Weekly Answers, Pt. 2

Check out the latest batch of weekly answers…

1) I witness the greatest performance ever by a Mexican basketball player last night. I can’t name you a Mexican or Mexican American basketball player with that type of skill in NCAA division one or the NBA. Jorge Gutirrez is amazing. He plays like Steve Nash. Can you imagine if he played here at UCLA with the huge Latino base of Bruin fans! – eastsidebruin
I have long called Gutierrez my favorite player to watch in the Pac-10. I covered him extensively when he was at Findlay Prep in Las Vegas, and I was working for the LV Review-Journal, and he’s only gotten better. He was one of the less-heralded players at Findlay – there were recruits from Kansas, Kentucky and I think a couple other major majors when I covered them – and yet he went out and won two showcase tournament MVPs when I watched. Just love his game, though I will say, I was shocked by what happened Sunday. UCLA is better than that.

2) Where would SD State finish if the basketball team were in the PAC-10? Are they really lots better than Arizona, Washington and UCLA or they’d just be in the hunt with them for the title? – San Diego Therapist
I think it’s quite clear that San Diego State is among the best teams in the country. I think it would be a battle with Arizona, but I think SDSU is much better. The composition of the team is just special, and probably a product of benefiting from Pac-10 early entries.

3) Why all the NBA hype on Honeycutt? I love Honeycutt and know he is a great player and has phenomenal potential, but he makes some of the worst passes I’ve ever seen! He turns the ball over ALOT and it was demonstrated again last night vs Cal. – Nick
The NBA is all about potential, especially if there is some kind of lockout, which would make immediate contribution even less important. Then you take the idea that Honeycutt is still developing as a basketball player, and you understand that he could be an attractive option. That being said, he could absolutely benefit from another year at UCLA, and I think he really needs to evaluate his options.

4) is UCLA going after Cesar Guerrero or former tarhill drew? – CJ003
From what I understand, no UCLA is not pursuing Guerrero heavily, and the Drew thing is at a bit of a standstill. I think Howland knows he needs to really evaluate character as much as talent going forward, and he’ll take less flyers on guys.

5) Do you think that CRN has made a real upgrade in the coaching staff? – Clyde
I think it’s very difficult to gauge the success of this offseason until the next offseason – will the players respond to Mike Johnson’s more hard-nosed style? Will Joe Tresey get the most out of a defense that doesn’t have a ton of ready-made NFL talent? Will Jim Mastro not just shore up the running game, but present a unique matchup problem for opposing defenses? – but you can certainly judge the last group and say that no, they didn’t get it done. In some cases, I just think they needed to tinker with the chemistry; there is little doubt Norm Chow is an offensive mastermind, but he has to have the pieces, and he has to be unimpeded. In other cases, like Reggie Moore, the on-field production was clearly lacking. Ultimately, the one way that Neuheisel upgraded the staff is that these are now his guys, with his reputation – and potentially his job – at stake.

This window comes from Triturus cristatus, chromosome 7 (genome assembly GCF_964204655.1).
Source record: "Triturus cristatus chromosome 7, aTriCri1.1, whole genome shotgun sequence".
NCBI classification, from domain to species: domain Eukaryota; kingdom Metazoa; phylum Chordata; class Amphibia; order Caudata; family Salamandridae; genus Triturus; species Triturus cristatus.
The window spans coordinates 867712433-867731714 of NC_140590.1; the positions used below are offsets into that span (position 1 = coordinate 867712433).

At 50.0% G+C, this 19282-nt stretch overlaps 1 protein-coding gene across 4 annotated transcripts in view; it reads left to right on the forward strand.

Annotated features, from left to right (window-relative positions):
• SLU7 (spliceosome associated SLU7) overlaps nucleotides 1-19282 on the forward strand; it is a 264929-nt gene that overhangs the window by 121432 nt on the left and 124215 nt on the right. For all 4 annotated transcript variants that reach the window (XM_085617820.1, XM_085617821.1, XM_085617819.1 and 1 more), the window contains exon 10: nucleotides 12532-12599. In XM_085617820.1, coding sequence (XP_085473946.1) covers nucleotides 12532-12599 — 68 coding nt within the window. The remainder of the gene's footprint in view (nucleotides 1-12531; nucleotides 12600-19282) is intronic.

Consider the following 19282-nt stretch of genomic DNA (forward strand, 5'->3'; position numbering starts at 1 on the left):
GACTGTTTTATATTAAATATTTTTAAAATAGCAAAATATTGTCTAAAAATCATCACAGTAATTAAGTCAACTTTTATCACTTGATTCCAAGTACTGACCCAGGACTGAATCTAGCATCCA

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  • cliq

    “I think it’s very difficult to gauge the success of this offseason until the next offseason”
    you mean by if they still have their jobs or not?

  • Anonymous

    I’m so tired of hearing Chow “has to have the pieces”! Sorry, performance is based on making due on what you have…same for business, same for sports. Can we stop making excuses for Chow? Remove the name Norm Chow, what would you say then? Norm Chow was like the ideal candidate on paper…glowing background, and resume looked good. Newsflash! People get hire on their background, but once you start a job, no one cares about your background anymore…must prove your worth at position today.

  • That’s a very fair criticism.

  • localbruin

    Once the future NFL “pieces” were removed, Chow’s career began skidding downhill faster than a tobaggan on the Matterhorn. His stubborn adherence to pocket passing and disdain for running QBs seems out of date. His play calling was highly conventional and predictable. He took a bad offense and made it finish nearly DFL in D1.

    That’s a “mastermind”? No, that’s someone rooted in mid-1980s football, a set in his ways old dog who could never learn new tricks. Let’s leave the “mastermind” tag where it belongs, in spy novels.

  • SorryButNo

    Sorry local but I disagree. Pocket abs are not “outdated”. It comes down to management. Clearly norm was micro managed. Frankly, I cant stand micro management. Nor can the majority of people, it takes away the liberty of creativity and finding a unique system that really works. All of the people I know who micro manage heavily have a real problem retaining staff and improving their business system. Same goes for this, Norm did not have free reign that was very evident. He never really had full reigns of this offense, hence the switch to pistol, QB play, and several other examples I am sick and tired of thinking about.

    Also, pretty sure a “pocket QB” and system worked JUST fine for a team that just won the superbowl…